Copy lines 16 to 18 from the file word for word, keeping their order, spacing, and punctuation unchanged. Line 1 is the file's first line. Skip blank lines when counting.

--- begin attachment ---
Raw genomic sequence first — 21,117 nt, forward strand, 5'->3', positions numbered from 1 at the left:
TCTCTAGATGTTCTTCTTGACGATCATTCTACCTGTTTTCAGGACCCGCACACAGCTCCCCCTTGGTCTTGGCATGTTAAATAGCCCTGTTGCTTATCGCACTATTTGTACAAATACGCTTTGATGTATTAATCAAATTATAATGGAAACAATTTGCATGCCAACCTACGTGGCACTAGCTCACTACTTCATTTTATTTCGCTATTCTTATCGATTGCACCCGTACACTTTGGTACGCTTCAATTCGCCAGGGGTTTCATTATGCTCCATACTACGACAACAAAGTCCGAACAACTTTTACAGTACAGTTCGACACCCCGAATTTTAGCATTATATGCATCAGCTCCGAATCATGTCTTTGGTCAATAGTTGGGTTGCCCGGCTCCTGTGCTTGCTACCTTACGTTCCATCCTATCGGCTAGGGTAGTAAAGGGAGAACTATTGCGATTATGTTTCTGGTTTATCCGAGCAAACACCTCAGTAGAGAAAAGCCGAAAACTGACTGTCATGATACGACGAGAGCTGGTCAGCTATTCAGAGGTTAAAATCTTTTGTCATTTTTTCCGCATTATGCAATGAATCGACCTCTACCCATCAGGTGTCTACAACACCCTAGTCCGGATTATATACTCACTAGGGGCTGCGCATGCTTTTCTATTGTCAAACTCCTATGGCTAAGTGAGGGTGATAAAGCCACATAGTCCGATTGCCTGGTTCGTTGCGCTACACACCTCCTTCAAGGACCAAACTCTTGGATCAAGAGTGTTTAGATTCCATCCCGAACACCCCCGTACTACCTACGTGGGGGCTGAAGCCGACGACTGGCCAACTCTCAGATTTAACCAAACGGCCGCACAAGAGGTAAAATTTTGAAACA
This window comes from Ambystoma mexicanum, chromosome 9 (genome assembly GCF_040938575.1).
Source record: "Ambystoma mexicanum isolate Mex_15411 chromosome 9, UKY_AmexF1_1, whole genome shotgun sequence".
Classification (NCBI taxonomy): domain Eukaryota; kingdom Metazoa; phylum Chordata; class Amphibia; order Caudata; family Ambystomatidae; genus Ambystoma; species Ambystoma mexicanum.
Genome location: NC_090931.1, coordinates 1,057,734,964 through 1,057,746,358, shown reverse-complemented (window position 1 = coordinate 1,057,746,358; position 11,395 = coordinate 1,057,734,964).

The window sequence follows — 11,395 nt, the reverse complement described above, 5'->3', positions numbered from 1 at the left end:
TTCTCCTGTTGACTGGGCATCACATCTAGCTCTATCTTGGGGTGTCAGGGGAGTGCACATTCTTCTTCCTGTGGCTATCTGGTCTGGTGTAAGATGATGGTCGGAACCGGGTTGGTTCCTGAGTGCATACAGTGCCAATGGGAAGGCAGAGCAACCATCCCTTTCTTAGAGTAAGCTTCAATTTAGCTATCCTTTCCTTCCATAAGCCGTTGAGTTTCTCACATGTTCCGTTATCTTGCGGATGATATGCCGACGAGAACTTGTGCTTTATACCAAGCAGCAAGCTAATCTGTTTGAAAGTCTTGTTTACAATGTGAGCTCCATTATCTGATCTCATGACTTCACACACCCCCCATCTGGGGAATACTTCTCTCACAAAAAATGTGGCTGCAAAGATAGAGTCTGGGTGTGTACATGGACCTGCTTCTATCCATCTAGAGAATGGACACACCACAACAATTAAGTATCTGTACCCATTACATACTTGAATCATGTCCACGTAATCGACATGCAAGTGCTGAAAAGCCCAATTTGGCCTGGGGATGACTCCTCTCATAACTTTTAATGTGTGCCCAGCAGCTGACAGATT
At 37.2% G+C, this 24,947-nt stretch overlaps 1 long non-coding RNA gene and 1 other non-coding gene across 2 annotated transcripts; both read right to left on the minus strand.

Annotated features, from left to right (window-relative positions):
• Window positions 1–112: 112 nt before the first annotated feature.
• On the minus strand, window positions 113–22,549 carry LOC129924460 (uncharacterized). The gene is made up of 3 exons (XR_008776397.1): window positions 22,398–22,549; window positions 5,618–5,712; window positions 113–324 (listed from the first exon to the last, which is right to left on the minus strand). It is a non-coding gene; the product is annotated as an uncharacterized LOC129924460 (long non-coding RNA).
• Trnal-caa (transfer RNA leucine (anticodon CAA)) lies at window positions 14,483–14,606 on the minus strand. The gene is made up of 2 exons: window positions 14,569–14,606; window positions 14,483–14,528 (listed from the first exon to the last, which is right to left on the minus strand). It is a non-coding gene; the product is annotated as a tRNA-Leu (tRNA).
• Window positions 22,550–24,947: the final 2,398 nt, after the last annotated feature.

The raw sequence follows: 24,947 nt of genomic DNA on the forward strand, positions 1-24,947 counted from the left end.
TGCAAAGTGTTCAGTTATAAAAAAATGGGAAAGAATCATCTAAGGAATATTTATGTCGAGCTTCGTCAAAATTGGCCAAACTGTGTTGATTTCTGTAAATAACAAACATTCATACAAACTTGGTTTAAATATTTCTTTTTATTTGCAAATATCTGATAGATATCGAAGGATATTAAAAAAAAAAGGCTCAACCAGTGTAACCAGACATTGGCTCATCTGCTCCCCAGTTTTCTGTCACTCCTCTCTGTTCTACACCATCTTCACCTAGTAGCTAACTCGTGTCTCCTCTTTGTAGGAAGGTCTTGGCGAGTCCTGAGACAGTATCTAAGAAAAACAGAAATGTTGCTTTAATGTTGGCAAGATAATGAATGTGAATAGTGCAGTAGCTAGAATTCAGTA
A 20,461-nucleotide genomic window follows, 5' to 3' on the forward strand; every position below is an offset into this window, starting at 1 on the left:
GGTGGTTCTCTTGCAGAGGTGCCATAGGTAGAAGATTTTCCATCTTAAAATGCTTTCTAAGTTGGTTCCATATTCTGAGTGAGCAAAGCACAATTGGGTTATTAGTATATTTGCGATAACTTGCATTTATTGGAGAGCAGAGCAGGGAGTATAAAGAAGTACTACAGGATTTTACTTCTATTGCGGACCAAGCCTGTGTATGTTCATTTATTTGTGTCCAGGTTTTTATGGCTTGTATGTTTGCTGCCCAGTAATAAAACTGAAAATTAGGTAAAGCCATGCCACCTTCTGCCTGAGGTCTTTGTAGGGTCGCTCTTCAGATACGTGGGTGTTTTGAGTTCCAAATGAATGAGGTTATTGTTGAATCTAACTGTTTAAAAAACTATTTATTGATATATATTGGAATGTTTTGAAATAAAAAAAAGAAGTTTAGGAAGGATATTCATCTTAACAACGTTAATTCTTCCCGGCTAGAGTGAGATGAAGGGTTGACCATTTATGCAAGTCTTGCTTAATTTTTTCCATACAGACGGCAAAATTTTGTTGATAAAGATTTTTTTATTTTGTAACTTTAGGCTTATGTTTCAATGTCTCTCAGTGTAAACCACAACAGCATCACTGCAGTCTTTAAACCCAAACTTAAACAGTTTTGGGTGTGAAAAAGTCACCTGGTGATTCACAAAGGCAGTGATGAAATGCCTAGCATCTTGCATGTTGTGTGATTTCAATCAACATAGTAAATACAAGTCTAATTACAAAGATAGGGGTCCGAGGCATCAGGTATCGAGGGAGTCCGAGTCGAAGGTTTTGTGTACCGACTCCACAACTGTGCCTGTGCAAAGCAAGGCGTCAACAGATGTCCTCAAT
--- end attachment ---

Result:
TGCAAAGTGTTCAGTTATAAAAAAATGGGAAAGAATCATCTAAGGAATATTTATGTCGAGCTTCGTCAAAATTGGCCAAACTGTGTTGATTTCTGTAAATAACAAACATTCATACAAACTTGGTTTAAATATTTCTTTTTATTTGCAAATATCTGATAGATATCGAAGGATATTAAAAAAAAAAGGCTCAACCAGTGTAACCAGACATTGGCTCATCTGCTCCCCAGTTTTCTGTCACTCCTCTCTGTTCTACACCATCTTCACCTAGTAGCTAACTCGTGTCTCCTCTTTGTAGGAAGGTCTTGGCGAGTCCTGAGACAGTATCTAAGAAAAACAGAAATGTTGCTTTAATGTTGGCAAGATAATGAATGTGAATAGTGCAGTAGCTAGAATTCAGTA
A 20,461-nucleotide genomic window follows, 5' to 3' on the forward strand; every position below is an offset into this window, starting at 1 on the left:
GGTGGTTCTCTTGCAGAGGTGCCATAGGTAGAAGATTTTCCATCTTAAAATGCTTTCTAAGTTGGTTCCATATTCTGAGTGAGCAAAGCACAATTGGGTTATTAGTATATTTGCGATAACTTGCATTTATTGGAGAGCAGAGCAGGGAGTATAAAGAAGTACTACAGGATTTTACTTCTATTGCGGACCAAGCCTGTGTATGTTCATTTATTTGTGTCCAGGTTTTTATGGCTTGTATGTTTGCTGCCCAGTAATAAAACTGAAAATTAGGTAAAGCCATGCCACCTTCTGCCTGAGGTCTTTGTAGGGTCGCTCTTCAGATACGTGGGTGTTTTGAGTTCCAAATGAATGAGGTTATTGTTGAATCTAACTGTTTAAAAAACTATTTATTGATATATATTGGAATGTTTTGAAATAAAAAAAAGAAGTTTAGGAAGGATATTCATCTTAACAACGTTAATTCTTCCCGGCTAGAGTGAGATGAAGGGTTGACCATTTATGCAAGTCTTGCTTAATTTTTTCCATACAGACGGCAAAATTTTGTTGATAAAGATTTTTTTATTTTGTAACTTTAGGCTTATGTTTCAATGTCTCTCAGTGTAAACCACAACAGCATCACTGCAGTCTTTAAACCCAAACTTAAACAGTTTTGGGTGTGAAAAAGTCACCTGGTGATTCACAAAGGCAGTGATGAAATGCCTAGCATCTTGCATGTTGTGTGATTTCAATCAACATAGTAAATACAAGTCTAATTACAAAGATAGGGGTCCGAGGCATCAGGTATCGAGGGAGTCCGAGTCGAAGGTTTTGTGTACCGACTCCACAACTGTGCCTGTGCAAAGCAAGGCGTCAACAGATGTCCTCAAT